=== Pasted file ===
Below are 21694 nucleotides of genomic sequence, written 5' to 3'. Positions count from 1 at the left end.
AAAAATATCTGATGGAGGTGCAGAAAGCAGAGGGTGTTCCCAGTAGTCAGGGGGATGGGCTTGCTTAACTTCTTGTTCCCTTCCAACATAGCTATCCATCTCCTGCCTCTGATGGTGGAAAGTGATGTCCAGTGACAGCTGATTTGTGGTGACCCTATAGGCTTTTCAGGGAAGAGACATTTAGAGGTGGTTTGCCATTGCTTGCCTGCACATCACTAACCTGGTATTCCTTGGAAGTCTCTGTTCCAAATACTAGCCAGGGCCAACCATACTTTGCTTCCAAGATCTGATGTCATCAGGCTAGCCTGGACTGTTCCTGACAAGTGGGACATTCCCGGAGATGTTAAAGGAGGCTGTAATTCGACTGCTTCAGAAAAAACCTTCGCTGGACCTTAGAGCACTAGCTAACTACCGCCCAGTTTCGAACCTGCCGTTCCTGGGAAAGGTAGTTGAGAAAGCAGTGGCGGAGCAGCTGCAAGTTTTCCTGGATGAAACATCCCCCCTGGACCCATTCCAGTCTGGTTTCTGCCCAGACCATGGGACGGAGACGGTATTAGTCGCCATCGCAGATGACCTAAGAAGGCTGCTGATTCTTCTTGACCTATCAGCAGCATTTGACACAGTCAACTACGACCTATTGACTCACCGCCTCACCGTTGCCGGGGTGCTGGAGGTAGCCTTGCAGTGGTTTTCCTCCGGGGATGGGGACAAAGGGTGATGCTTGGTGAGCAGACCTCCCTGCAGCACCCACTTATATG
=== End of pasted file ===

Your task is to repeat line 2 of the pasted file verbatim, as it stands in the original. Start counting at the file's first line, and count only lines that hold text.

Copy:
AAAAATATCTGATGGAGGTGCAGAAAGCAGAGGGTGTTCCCAGTAGTCAGGGGGATGGGCTTGCTTAACTTCTTGTTCCCTTCCAACATAGCTATCCATCTCCTGCCTCTGATGGTGGAAAGTGATGTCCAGTGACAGCTGATTTGTGGTGACCCTATAGGCTTTTCAGGGAAGAGACATTTAGAGGTGGTTTGCCATTGCTTGCCTGCACATCACTAACCTGGTATTCCTTGGAAGTCTCTGTTCCAAATACTAGCCAGGGCCAACCATACTTTGCTTCCAAGATCTGATGTCATCAGGCTAGCCTGGACTGTTCCTGACAAGTGGGACATTCCCGGAGATGTTAAAGGAGGCTGTAATTCGACTGCTTCAGAAAAAACCTTCGCTGGACCTTAGAGCACTAGCTAACTACCGCCCAGTTTCGAACCTGCCGTTCCTGGGAAAGGTAGTTGAGAAAGCAGTGGCGGAGCAGCTGCAAGTTTTCCTGGATGAAACATCCCCCCTGGACCCATTCCAGTCTGGTTTCTGCCCAGACCATGGGACGGAGACGGTATTAGTCGCCATCGCAGATGACCTAAGAAGGCTGCTGATTCTTCTTGACCTATCAGCAGCATTTGACACAGTCAACTACGACCTATTGACTCACCGCCTCACCGTTGCCGGGGTGCTGGAGGTAGCCTTGCAGTGGTTTTCCTCCGGGGATGGGGACAAAGGGTGATGCTTGGTGAGCAGACCTCCCTGCAGCACCCACTTATATG